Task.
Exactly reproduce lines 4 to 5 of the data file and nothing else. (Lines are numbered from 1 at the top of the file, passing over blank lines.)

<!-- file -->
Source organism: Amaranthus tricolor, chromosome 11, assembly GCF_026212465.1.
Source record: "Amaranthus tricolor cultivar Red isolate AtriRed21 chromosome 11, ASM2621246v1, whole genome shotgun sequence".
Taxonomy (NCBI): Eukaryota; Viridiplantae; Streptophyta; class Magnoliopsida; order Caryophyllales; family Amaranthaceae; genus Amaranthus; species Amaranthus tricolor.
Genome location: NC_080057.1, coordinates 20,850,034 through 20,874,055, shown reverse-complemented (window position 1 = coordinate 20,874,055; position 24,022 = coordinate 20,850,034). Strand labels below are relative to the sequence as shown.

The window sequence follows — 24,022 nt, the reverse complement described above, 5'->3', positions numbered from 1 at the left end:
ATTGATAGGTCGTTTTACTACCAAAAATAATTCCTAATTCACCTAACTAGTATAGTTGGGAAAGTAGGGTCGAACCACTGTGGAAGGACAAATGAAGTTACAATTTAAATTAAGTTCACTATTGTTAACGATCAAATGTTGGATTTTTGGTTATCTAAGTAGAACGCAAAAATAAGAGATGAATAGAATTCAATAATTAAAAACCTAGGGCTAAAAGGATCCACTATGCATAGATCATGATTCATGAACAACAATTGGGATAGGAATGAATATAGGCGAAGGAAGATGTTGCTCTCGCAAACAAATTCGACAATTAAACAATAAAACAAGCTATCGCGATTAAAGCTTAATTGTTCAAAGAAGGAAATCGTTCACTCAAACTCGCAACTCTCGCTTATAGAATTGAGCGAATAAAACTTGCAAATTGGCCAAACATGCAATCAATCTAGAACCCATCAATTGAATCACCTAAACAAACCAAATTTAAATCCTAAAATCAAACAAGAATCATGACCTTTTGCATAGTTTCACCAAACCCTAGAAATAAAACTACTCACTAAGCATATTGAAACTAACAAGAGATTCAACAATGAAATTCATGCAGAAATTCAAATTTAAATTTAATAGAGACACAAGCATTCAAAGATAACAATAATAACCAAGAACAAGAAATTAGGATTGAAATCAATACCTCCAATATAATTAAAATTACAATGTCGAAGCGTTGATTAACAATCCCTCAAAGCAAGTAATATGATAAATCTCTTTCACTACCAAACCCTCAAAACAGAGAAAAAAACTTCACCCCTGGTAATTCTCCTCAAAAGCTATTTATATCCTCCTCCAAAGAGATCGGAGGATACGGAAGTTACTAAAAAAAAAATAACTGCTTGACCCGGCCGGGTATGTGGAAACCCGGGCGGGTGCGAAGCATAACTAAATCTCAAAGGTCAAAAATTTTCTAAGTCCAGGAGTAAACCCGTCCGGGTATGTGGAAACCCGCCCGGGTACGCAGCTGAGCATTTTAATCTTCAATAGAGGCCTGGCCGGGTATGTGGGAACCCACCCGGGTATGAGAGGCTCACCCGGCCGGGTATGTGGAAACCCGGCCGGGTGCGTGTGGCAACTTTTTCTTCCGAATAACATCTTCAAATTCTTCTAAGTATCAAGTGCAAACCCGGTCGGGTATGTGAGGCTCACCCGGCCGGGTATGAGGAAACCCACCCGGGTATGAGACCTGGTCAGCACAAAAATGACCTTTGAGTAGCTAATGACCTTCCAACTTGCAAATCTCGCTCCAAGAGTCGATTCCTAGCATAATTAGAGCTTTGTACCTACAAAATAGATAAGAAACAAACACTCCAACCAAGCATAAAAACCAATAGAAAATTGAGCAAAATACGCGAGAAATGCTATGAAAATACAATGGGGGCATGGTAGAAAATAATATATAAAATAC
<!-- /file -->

Genome location: NC_080057.1, coordinates 20,850,034 through 20,874,055, shown reverse-complemented (window position 1 = coordinate 20,874,055; position 24,022 = coordinate 20,850,034). Strand labels below are relative to the sequence as shown.

The window sequence follows — 24,022 nt, the reverse complement described above, 5'->3', positions numbered from 1 at the left end: